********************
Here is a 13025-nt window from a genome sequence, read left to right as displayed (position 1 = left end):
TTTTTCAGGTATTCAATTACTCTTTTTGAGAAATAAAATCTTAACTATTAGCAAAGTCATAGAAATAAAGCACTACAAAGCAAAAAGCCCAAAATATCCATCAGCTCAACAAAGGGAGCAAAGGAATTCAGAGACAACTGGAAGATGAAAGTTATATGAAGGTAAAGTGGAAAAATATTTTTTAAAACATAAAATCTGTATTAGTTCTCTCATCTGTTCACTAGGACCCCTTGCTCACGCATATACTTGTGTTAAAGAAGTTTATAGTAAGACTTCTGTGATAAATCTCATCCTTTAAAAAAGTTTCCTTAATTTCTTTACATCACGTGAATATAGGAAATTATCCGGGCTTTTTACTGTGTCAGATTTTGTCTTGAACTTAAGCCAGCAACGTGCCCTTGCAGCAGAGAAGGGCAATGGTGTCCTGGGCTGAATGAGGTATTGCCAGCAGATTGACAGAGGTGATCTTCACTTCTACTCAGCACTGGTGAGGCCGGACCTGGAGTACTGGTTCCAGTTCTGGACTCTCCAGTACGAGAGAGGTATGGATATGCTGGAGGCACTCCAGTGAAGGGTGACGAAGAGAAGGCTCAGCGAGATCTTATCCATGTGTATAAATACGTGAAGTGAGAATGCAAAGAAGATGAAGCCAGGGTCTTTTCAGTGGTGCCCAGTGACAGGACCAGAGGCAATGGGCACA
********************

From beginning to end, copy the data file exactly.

Here is a 13025-nt window from a genome sequence, read left to right as displayed (position 1 = left end):
TTTTTCAGGTATTCAATTACTCTTTTTGAGAAATAAAATCTTAACTATTAGCAAAGTCATAGAAATAAAGCACTACAAAGCAAAAAGCCCAAAATATCCATCAGCTCAACAAAGGGAGCAAAGGAATTCAGAGACAACTGGAAGATGAAAGTTATATGAAGGTAAAGTGGAAAAATATTTTTTAAAACATAAAATCTGTATTAGTTCTCTCATCTGTTCACTAGGACCCCTTGCTCACGCATATACTTGTGTTAAAGAAGTTTATAGTAAGACTTCTGTGATAAATCTCATCCTTTAAAAAAGTTTCCTTAATTTCTTTACATCACGTGAATATAGGAAATTATCCGGGCTTTTTACTGTGTCAGATTTTGTCTTGAACTTAAGCCAGCAACGTGCCCTTGCAGCAGAGAAGGGCAATGGTGTCCTGGGCTGAATGAGGTATTGCCAGCAGATTGACAGAGGTGATCTTCACTTCTACTCAGCACTGGTGAGGCCGGACCTGGAGTACTGGTTCCAGTTCTGGACTCTCCAGTACGAGAGAGGTATGGATATGCTGGAGGCACTCCAGTGAAGGGTGACGAAGAGAAGGCTCAGCGAGATCTTATCCATGTGTATAAATACGTGAAGTGAGAATGCAAAGAAGATGAAGCCAGGGTCTTTTCAGTGGTGCCCAGTGACAGGACCAGAGGCAATGGGCACA